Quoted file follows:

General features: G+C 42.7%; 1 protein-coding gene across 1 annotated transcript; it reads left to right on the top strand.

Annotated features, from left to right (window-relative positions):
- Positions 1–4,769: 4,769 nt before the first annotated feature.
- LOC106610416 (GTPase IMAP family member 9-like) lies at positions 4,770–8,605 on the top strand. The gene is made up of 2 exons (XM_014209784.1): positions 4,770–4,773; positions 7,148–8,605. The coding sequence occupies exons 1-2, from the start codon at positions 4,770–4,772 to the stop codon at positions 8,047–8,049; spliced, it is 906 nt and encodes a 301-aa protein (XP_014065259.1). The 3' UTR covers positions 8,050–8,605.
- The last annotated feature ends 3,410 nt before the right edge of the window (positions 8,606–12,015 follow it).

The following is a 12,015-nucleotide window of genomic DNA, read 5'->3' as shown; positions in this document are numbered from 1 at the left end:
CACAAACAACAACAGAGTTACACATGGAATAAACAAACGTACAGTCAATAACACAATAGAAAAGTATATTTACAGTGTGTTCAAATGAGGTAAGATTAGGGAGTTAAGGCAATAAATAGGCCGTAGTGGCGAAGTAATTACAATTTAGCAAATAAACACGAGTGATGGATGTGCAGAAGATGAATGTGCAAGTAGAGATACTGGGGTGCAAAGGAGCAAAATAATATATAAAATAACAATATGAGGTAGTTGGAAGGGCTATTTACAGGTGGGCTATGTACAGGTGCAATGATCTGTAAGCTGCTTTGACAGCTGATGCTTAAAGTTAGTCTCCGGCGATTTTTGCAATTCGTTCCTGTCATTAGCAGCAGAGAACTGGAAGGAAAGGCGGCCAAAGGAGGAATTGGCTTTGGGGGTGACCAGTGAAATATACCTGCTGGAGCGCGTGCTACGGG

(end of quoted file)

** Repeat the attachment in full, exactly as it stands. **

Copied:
General features: G+C 42.7%; 1 protein-coding gene across 1 annotated transcript; it reads left to right on the top strand.

Annotated features, from left to right (window-relative positions):
- Positions 1–4,769: 4,769 nt before the first annotated feature.
- LOC106610416 (GTPase IMAP family member 9-like) lies at positions 4,770–8,605 on the top strand. The gene is made up of 2 exons (XM_014209784.1): positions 4,770–4,773; positions 7,148–8,605. The coding sequence occupies exons 1-2, from the start codon at positions 4,770–4,772 to the stop codon at positions 8,047–8,049; spliced, it is 906 nt and encodes a 301-aa protein (XP_014065259.1). The 3' UTR covers positions 8,050–8,605.
- The last annotated feature ends 3,410 nt before the right edge of the window (positions 8,606–12,015 follow it).

The following is a 12,015-nucleotide window of genomic DNA, read 5'->3' as shown; positions in this document are numbered from 1 at the left end:
CACAAACAACAACAGAGTTACACATGGAATAAACAAACGTACAGTCAATAACACAATAGAAAAGTATATTTACAGTGTGTTCAAATGAGGTAAGATTAGGGAGTTAAGGCAATAAATAGGCCGTAGTGGCGAAGTAATTACAATTTAGCAAATAAACACGAGTGATGGATGTGCAGAAGATGAATGTGCAAGTAGAGATACTGGGGTGCAAAGGAGCAAAATAATATATAAAATAACAATATGAGGTAGTTGGAAGGGCTATTTACAGGTGGGCTATGTACAGGTGCAATGATCTGTAAGCTGCTTTGACAGCTGATGCTTAAAGTTAGTCTCCGGCGATTTTTGCAATTCGTTCCTGTCATTAGCAGCAGAGAACTGGAAGGAAAGGCGGCCAAAGGAGGAATTGGCTTTGGGGGTGACCAGTGAAATATACCTGCTGGAGCGCGTGCTACGGG